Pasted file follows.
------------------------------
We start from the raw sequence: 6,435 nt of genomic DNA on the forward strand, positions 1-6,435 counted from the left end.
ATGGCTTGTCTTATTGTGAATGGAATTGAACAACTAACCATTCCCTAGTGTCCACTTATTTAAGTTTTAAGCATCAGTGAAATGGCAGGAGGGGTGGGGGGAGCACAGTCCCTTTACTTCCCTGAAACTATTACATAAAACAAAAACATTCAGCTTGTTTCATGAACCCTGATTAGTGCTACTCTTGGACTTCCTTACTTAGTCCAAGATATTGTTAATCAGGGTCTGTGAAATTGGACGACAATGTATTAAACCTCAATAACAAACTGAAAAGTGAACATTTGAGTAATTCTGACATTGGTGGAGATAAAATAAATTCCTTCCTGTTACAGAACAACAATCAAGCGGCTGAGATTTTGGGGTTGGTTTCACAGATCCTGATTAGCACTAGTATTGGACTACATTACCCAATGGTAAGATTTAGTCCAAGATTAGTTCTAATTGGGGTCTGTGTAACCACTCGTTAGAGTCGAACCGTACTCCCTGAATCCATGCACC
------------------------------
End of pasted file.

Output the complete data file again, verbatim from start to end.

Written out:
We start from the raw sequence: 6,435 nt of genomic DNA on the forward strand, positions 1-6,435 counted from the left end.
ATGGCTTGTCTTATTGTGAATGGAATTGAACAACTAACCATTCCCTAGTGTCCACTTATTTAAGTTTTAAGCATCAGTGAAATGGCAGGAGGGGTGGGGGGAGCACAGTCCCTTTACTTCCCTGAAACTATTACATAAAACAAAAACATTCAGCTTGTTTCATGAACCCTGATTAGTGCTACTCTTGGACTTCCTTACTTAGTCCAAGATATTGTTAATCAGGGTCTGTGAAATTGGACGACAATGTATTAAACCTCAATAACAAACTGAAAAGTGAACATTTGAGTAATTCTGACATTGGTGGAGATAAAATAAATTCCTTCCTGTTACAGAACAACAATCAAGCGGCTGAGATTTTGGGGTTGGTTTCACAGATCCTGATTAGCACTAGTATTGGACTACATTACCCAATGGTAAGATTTAGTCCAAGATTAGTTCTAATTGGGGTCTGTGTAACCACTCGTTAGAGTCGAACCGTACTCCCTGAATCCATGCACC